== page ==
Bilateral negotiations between the US and North Korea result in Pyongyang agreeing to declare and disable all of its nuclear facilities by the end of the year. The nation has already shut down its main nuclear facility at Yongbyon (see July 16, 2007). In return, the US agrees to take North Korea off its list of nations that sponsor terrorism. [BBC, 12/2007]
Alexis Debat. [Source: PBS]Conservative security consultant Alexis Debat, a former French military official often used by ABC News and other US media outlets, admits that he published an interview with Democratic senator and presidential candidate Barack Obama that he never conducted. In the interview, Obama supposedly said that Iraq was “already a defeat for America” and that the US has “wasted thousands of lives.” Debat claims that he signed off on the article, published in the Summer 2007 issue of the French magazine Politique Internationale, but did not write it, instead farming it out to a freelance journalist, Rob Sherman, and having it published under Debat’s name. Sherman concocted the interview, says Debat, who says both he and Obama are victims. [Washington Post, 9/13/2007] “Rob Sherman asked me to remove his name from the interview, and my mistake was to put my name on it,” says Debat. [ABC News, 9/12/2007] “I was scammed. I was very, very stupid. I made a huge mistake in signing that article and not checking his credentials.” [Washington Post, 9/13/2007]
Greenspan: No Such Interview - Former Federal Reserve chairman Alan Greenspan said on September 7 that an interview with him, conducted by Debat and published in the same magazine, also never happened. [Rue 89, 9/7/2007]
Many US Officials Also Not Interviewed - Hours after Obama’s campaign disavowed the Debat interview, numerous other US politicians and business figures also say they were victimized by fake interviews supposedly conducted by Debat. Those figures include former President Bill Clinton, Speaker of the House Nancy Pelosi, former Secretary of State Colin Powell, New York mayor Michael Bloomberg, Microsoft founder Bill Gates, and former UN Secretary-General Kofi Annan. Politique Internationale editor Patrick Wajsman says “This guy is just sick,” and says his magazine is removing all of Debat’s work from its Web site. Annan’s deputy communications director, Stephane Dujarric, says he warned the magazine that the Annan interview was a fabrication back in June 2005, and said that if the magazine published it—which it did—Annan’s office would “denouce the interview as a fake. This was not some obscure guy. This was the sitting secretary-general of the UN, and the magazine was told it was a fake.” Nevertheless, ABC News and Politique Internationale continued to rely on Debat as a source of information and a regular contributor of “interviews” with a variety of influential Americans. The magazine published a second interview with Annan earlier this year, but it, too, was a fabrication, apparently culled from a speech Annan gave at Princeton University. Wajsman calls the publications of the Annan interviews either a “technical” error or a misunderstanding. “I was a victim of this man. I had no reason to suspect someone like him could lie,” Wajsman says. So why did Wajsman continue to rely on Debat after the UN protests? “Everybody can be trusted once,” Wajsman says. “He seemed to be well-connected in Washington, working for ABC and the Nixon Center.” Debat admits he never interviewed any of the above-named figures, but explains: “The magazine asked me to send questions. They got the answers, and then I edited and translated them and put my name on it.” Wajsman retorts, “That is an outright lie.” [ABC News, 9/13/2007]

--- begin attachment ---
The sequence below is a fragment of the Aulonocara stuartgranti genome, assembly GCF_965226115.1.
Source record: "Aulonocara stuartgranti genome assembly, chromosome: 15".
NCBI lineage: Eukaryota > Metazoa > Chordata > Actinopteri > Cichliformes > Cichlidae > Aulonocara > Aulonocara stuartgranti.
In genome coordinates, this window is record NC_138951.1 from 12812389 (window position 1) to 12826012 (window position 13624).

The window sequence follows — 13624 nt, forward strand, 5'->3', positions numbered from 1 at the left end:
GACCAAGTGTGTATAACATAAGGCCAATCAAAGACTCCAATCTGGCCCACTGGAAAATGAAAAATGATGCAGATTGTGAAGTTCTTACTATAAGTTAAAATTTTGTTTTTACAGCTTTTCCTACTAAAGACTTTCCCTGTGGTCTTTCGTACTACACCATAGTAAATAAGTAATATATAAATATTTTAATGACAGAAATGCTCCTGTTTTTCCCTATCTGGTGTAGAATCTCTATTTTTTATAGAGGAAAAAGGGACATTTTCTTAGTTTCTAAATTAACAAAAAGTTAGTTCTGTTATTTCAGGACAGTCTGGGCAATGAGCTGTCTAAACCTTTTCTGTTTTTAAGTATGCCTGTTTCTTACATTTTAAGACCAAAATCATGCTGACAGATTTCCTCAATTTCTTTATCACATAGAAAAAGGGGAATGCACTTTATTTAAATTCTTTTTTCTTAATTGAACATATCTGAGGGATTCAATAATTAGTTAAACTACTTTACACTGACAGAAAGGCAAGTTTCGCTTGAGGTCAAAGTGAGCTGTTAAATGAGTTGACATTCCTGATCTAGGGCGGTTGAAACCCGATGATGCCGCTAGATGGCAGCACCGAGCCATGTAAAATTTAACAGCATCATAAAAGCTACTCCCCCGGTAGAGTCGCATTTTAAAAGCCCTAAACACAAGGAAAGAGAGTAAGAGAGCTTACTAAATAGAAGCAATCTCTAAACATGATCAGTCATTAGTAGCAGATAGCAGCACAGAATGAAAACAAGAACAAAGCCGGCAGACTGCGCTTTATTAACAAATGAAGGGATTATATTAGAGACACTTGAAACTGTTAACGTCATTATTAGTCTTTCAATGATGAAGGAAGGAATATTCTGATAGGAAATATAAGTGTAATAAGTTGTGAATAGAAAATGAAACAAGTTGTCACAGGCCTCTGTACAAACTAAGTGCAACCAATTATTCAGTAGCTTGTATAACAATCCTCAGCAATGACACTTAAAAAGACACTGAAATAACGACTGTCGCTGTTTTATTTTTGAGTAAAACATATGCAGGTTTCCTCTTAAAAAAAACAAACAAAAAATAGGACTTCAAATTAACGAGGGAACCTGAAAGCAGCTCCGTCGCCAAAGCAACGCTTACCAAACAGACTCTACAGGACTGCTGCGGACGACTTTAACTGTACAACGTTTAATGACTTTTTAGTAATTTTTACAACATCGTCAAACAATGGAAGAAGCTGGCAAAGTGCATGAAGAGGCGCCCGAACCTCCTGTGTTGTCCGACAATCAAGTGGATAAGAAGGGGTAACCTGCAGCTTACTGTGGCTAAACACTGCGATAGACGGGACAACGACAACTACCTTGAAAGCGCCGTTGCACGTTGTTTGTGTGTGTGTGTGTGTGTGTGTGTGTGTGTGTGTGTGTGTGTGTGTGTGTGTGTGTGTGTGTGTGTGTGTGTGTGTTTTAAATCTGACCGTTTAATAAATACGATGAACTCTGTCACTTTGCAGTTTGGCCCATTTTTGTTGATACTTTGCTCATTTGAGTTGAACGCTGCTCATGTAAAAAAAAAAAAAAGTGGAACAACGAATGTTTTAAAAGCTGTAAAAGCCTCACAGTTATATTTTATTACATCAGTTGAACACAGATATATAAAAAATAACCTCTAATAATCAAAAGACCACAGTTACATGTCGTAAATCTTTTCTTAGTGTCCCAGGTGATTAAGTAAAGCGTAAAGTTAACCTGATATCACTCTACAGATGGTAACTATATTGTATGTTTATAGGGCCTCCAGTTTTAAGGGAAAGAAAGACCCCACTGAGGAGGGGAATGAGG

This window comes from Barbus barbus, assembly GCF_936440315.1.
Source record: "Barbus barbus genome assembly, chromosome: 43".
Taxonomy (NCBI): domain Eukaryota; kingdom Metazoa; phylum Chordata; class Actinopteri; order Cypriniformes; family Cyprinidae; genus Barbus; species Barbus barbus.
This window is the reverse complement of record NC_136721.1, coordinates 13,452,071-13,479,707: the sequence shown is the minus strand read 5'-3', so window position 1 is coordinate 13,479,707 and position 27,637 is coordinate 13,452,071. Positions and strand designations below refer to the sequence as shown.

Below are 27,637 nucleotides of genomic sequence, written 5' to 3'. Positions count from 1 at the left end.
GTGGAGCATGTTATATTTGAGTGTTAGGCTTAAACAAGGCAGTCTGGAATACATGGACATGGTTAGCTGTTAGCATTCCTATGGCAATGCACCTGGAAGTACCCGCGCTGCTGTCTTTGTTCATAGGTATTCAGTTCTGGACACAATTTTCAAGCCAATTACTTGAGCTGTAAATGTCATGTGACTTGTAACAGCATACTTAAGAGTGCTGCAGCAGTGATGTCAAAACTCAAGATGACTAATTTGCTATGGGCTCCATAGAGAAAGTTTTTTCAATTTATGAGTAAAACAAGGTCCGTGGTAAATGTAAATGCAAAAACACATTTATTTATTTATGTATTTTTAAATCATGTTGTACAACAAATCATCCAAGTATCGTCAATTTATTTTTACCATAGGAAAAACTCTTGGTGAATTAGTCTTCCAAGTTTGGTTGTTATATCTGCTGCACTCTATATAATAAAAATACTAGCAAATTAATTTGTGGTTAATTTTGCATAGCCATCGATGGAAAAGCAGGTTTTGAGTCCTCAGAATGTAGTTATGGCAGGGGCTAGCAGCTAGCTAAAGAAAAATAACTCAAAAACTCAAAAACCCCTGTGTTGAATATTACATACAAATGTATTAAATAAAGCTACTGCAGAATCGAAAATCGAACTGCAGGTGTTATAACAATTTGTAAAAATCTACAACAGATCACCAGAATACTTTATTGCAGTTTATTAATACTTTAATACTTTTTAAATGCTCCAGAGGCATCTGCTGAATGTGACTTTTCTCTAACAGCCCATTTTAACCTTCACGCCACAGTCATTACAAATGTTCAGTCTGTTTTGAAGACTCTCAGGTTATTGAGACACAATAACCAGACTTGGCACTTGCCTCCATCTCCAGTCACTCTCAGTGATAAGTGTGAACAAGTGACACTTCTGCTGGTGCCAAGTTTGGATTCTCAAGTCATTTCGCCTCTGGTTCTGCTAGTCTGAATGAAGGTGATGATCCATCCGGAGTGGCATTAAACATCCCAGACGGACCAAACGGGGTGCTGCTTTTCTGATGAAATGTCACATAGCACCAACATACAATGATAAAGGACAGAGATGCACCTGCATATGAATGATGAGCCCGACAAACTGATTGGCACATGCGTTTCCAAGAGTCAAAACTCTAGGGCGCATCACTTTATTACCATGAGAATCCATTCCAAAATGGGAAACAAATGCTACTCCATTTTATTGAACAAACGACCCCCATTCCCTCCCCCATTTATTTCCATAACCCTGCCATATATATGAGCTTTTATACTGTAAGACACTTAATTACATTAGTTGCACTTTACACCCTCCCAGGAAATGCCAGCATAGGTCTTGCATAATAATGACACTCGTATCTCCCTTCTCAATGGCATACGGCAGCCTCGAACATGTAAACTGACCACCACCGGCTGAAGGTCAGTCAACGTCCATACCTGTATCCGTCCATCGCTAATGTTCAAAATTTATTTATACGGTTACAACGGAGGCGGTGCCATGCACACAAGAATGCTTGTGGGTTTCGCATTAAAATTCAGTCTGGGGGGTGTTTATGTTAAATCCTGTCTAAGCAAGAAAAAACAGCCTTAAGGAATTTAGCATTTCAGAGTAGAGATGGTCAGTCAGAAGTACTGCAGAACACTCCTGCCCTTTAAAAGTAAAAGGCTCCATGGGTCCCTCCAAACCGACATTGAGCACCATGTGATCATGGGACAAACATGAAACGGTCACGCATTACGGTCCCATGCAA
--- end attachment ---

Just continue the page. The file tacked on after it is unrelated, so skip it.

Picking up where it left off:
Debat Frequent Source of Unreliable Information on Iran - Debat has been a frequent source of incendiary information and commentary about the US’s need to invade Iran; on September 2, The Times of London published commentary from Debat in which he claimed the US is planning massive, systematic air strikes against Iran, and called it a “very legitimate strategic calculus” (see Late August, 2007). Recent reports have claimed that an organized campaign to insert reports and commentary in the US and European media drumming up support for a US attack against Iran is being orchestrated by the office of Vice President Dick Cheney. [Attytood, 9/13/2007]